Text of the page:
Claude Closky

Jennifer Flay

Claude Closky’s recent show centered on that ever-present question: “What does consuming mean?” A kind of ludic breviary, his work answered this question through an esthetic founded entirely on the pleasure of the consumer (of signs). At the very least, Closky’s is a paradoxical solution that samples the quickly learned and methodically forgotten lessons of conceptual art (up to Richard Prince), from Barthesian semiology to the experimental literature of Georges Perec. The form adopted, whatever the support (video, drawings, collages, or books), is like a series of propositions that contradicts the meaning of the individual propositions.

For example, the book produced for the exhibition entitled Osez (Dare, 1994) is centered on a repertoire of statements taken from fashion magazines then classed according to their length, from the longest to the shortest. It goes from: “Learn to do two things at once: talking on your cordless phone and doing the dishes” to a cascade of verbal injunctions: “Pay! Pose. Pray. Dream. Wash.” and “Dare” (the shortest imperative in French). Out of the visual context of the magazines, this abstract selection of multiple possibilities (“Learn transformism. Save up to 1000 Francs! Enter the world of dreams . . . ”) annuls them all, and presents at the same time what might be called a conceptual form of copywriting.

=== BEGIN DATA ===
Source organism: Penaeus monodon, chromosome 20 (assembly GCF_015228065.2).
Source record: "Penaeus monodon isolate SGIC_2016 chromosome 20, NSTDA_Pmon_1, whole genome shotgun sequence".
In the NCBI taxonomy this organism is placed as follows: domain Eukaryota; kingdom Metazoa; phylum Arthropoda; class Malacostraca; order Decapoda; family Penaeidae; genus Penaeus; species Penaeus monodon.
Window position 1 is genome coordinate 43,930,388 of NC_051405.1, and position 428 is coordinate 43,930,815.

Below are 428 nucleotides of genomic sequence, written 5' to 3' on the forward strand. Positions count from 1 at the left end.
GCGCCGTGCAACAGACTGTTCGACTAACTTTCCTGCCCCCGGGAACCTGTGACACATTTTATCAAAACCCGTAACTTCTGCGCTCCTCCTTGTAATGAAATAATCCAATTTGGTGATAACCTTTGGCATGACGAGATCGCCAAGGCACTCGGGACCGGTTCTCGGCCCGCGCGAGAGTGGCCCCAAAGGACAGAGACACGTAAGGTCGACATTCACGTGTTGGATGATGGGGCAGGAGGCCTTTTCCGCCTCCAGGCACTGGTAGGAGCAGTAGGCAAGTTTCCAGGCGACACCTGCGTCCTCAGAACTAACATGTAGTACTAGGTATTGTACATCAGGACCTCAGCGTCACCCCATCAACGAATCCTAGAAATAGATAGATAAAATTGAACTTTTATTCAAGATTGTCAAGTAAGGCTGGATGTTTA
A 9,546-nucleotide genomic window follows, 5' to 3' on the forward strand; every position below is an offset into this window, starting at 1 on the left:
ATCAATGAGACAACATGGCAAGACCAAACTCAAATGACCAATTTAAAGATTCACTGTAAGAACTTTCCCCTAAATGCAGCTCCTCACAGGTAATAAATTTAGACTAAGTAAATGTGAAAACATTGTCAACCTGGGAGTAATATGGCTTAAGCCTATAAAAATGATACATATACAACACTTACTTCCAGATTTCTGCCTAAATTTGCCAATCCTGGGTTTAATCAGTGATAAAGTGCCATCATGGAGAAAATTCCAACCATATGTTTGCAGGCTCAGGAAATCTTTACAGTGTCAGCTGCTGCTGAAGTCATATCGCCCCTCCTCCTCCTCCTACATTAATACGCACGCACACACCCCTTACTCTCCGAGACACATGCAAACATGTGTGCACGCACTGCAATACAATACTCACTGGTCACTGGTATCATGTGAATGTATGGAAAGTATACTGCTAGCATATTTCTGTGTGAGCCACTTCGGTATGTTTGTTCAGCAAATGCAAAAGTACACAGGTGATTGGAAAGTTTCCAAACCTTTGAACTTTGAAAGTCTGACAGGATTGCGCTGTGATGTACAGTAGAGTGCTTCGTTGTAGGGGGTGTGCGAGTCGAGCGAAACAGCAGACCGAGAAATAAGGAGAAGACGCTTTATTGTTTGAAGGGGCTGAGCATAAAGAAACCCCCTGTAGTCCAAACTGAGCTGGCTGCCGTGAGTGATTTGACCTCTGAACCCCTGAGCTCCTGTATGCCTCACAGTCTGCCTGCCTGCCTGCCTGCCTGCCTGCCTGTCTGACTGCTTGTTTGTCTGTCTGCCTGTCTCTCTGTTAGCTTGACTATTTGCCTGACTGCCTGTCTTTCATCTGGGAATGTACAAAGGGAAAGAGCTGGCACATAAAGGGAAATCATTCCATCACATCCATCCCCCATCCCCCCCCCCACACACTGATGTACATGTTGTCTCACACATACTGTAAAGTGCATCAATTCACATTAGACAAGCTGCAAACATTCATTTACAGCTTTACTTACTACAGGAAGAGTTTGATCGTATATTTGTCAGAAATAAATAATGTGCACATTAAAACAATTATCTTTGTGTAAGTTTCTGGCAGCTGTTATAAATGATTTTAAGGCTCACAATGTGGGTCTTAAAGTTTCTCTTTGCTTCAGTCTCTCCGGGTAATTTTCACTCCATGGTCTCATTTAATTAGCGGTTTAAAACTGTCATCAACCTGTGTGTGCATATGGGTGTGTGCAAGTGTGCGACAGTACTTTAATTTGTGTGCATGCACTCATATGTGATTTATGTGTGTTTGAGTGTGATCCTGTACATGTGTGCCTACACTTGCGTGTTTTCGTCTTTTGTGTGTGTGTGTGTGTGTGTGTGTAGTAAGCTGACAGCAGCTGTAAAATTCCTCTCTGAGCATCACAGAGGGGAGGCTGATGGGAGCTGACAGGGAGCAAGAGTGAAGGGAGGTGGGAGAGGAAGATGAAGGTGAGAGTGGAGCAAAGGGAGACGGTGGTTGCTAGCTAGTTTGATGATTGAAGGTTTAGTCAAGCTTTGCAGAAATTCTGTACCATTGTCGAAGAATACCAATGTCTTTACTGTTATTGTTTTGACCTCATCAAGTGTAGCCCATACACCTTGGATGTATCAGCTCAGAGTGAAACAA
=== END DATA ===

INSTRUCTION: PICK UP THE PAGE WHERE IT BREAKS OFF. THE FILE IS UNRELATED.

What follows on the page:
Another important piece in this show comes out of the same logic: three long collages of advertising slogans for a shopping center are linked together, from every week in 1994, in a syntagmatic and logotypic procession: “Fabulous prices,” “It’s a party,” Cut-rate sale,“ ”10 exceptional days." As the exceptional becomes systematic, Closky catches the mechanisms of advertising’s means of seduction in their own trap.

In fact, Closky’s response is not tautological. These pieces do not say that consumption is a language (which we know), but that the language of consumption is as a whole a consumption of language whose contradictory mode of seduction it reveals. That is to say, the way in which signs, whether those of advertising or of a drawing, are at once uttered and disrupted by the language that they use: this is the constitutive principle of addition and subtraction, even of desire (of buying), once desire finds itself thrown back into the schizophrenic universe of the ruses of language.

This is why his ballpoint pen drawings also function like visual accidents between signified and signifier; for Closky, the arbitrary of the sign is far from having exhausted its resources. For example, the drawing of a drop of water upside down entitled “une goutte qui monte” (a drop going up, 1994). Or the number 4 in the middle of a page entitled, Un 4 qui ne sert à rien (a useless 4, 1994), but whose uselessness nevertheless served to create what is called “an artist’s drawing.”

A small factory of potential art that manipulates nonmeaning. This rhetoric is sufficiently narcissistic to, finally, never produce anything other than a seduction centered around the name Claude Closky—the name of an artist or the name of a code?

Olivier Zahm

Translated from the French by Sheila Glaser.